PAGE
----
Strip/Tease/Altered Ego | Performing Arts Review | Chicago Reader

Strip/Tease/Altered Ego 

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Strip/Tease, Bailiwick Repertory, and Altered Ego, Bailiwick Repertory. The voyeur-friendly Strip/Tease bares all to tell all. LA playwright Neal Weaver's slow-motion seduction lives up to its name: a hunky actor (Chris Kossen) engages in power games with his equally attractive teacher-director (Dennis Murphy). Instead of indulging in casting-couch cliches, the script focuses on the actor and director switching responsibilities: the actor wrestles with his urge to come out, and the director with his fear of commitment. Their actual audition is for love and not art.

Director David Zak fully honors the script's wishful thinking (or fantasy mongering). As is common in Bailiwick plays, stage nudity is crucial to self-exploration. And as played by Kossen, the actor's delight at being freed to take dramatic risks is plausible, even contagious. The fact that his newfound freedom leads to sex rather than better theater is ironic--a point not made in what's otherwise a very self-conscious play. Both performers are bona fide beefcake who earn their nudity and, it's implied, each other. But their performances, still shaky on opening night, need seasoning. Despite the feel-good New Age message and theatrical role-playing, the show's real "discovery" is that two hot guys can find each other in only two hours of feinting and sparring. What a relief.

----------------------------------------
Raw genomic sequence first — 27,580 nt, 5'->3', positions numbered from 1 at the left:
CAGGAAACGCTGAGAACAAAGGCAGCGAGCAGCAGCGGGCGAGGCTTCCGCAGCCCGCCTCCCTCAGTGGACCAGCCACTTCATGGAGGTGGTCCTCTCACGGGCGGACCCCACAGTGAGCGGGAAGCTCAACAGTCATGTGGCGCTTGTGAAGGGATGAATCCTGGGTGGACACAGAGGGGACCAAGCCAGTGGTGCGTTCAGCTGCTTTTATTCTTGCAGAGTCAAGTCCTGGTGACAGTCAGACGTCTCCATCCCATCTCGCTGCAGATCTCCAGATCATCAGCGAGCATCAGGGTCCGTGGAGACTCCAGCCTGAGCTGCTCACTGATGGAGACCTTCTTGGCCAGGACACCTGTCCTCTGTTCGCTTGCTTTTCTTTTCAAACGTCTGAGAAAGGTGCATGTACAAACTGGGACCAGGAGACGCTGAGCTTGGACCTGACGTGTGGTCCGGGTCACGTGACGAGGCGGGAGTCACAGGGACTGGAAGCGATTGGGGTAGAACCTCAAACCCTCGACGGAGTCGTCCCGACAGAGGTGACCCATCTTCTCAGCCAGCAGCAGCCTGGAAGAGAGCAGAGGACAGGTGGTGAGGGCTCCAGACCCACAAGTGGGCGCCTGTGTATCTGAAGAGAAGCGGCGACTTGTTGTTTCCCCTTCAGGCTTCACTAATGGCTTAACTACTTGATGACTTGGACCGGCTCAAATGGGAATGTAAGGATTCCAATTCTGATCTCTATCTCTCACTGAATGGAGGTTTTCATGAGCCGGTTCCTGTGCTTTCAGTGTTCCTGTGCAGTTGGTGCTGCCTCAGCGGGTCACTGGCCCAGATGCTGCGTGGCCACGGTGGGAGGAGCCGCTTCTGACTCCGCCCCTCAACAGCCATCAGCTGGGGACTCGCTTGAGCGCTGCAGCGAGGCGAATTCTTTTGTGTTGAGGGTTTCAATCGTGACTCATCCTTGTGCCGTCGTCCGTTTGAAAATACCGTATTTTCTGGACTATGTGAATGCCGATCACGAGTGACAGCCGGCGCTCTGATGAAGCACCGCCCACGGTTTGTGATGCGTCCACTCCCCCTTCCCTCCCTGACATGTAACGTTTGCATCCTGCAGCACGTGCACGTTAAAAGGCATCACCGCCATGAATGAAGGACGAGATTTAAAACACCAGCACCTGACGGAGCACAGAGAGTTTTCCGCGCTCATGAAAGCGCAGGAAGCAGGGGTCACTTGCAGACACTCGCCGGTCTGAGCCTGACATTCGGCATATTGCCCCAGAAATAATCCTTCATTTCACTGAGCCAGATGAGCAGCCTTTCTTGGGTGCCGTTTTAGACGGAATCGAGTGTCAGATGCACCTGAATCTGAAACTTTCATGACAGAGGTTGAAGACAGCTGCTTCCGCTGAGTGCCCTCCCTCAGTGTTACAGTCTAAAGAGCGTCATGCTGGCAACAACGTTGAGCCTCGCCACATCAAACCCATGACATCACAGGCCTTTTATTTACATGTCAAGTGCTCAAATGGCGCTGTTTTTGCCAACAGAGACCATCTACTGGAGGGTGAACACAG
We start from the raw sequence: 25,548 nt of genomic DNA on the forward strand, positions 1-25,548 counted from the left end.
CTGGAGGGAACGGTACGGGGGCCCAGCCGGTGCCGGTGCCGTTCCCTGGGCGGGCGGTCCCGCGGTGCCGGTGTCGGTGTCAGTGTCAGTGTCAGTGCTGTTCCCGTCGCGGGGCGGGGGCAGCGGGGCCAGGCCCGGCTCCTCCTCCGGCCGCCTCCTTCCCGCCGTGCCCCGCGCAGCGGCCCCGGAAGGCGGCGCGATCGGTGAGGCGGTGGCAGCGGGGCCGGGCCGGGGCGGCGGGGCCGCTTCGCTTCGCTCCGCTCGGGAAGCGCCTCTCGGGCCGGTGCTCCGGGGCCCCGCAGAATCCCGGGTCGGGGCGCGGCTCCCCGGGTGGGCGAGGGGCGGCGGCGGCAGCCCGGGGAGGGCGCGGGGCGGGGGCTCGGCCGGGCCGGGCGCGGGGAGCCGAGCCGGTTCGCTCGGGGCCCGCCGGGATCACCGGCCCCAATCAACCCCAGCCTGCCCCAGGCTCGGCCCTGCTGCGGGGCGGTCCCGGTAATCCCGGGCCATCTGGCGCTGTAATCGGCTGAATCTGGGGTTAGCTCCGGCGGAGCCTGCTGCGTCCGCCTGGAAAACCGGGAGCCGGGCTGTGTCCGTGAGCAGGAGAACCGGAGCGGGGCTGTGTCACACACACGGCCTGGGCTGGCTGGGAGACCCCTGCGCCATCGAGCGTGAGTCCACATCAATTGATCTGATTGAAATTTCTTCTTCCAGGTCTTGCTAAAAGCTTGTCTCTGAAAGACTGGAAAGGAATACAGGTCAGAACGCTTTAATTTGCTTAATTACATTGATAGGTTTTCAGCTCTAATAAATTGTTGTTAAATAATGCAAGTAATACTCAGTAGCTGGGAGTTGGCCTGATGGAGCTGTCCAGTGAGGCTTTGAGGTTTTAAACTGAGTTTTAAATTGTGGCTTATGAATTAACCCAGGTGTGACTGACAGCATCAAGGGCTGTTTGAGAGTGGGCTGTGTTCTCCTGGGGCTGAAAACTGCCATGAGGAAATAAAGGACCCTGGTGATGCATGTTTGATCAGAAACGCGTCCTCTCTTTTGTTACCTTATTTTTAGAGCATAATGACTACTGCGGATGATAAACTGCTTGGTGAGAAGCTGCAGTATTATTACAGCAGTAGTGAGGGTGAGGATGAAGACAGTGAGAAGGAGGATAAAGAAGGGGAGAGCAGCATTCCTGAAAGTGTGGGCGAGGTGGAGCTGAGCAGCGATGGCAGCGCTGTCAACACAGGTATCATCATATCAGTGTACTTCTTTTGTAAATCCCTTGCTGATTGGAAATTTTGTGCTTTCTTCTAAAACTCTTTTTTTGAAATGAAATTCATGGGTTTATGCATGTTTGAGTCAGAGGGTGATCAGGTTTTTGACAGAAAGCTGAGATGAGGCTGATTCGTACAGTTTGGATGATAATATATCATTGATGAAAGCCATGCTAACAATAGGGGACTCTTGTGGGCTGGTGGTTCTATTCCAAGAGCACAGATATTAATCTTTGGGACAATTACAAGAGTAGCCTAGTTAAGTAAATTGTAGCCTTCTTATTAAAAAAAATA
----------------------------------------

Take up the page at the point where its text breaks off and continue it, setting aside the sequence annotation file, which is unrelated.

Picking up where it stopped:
There's no nudity in the 90-minute Altered Ego, subtitled "Stories of Love, Sex, the Gay Porn Industry and Secret Identities." Unlike his famous predecessors Ryan Idol and Jeff Stryker, who have also taken to the stage, former porn star Will Clark offers no monty, full or other, to his Bailiwick fans in this solo show. Instead, in rambling anecdotes about his career as a paid escort and busy bottom in the world of triple-X video, he laments his lack of recognition from porn peers, an abrupt breakup with his boyfriend (you know there's another side to that story), a psychosomatic rash, and his false association with a film about barebacking--which Clark considers an insult given his AIDS fund-raising. Postshow questions about America's sexual hypocrisy, Clark's future, and whether his family has seen his films were far more interesting than this self-serving piece.


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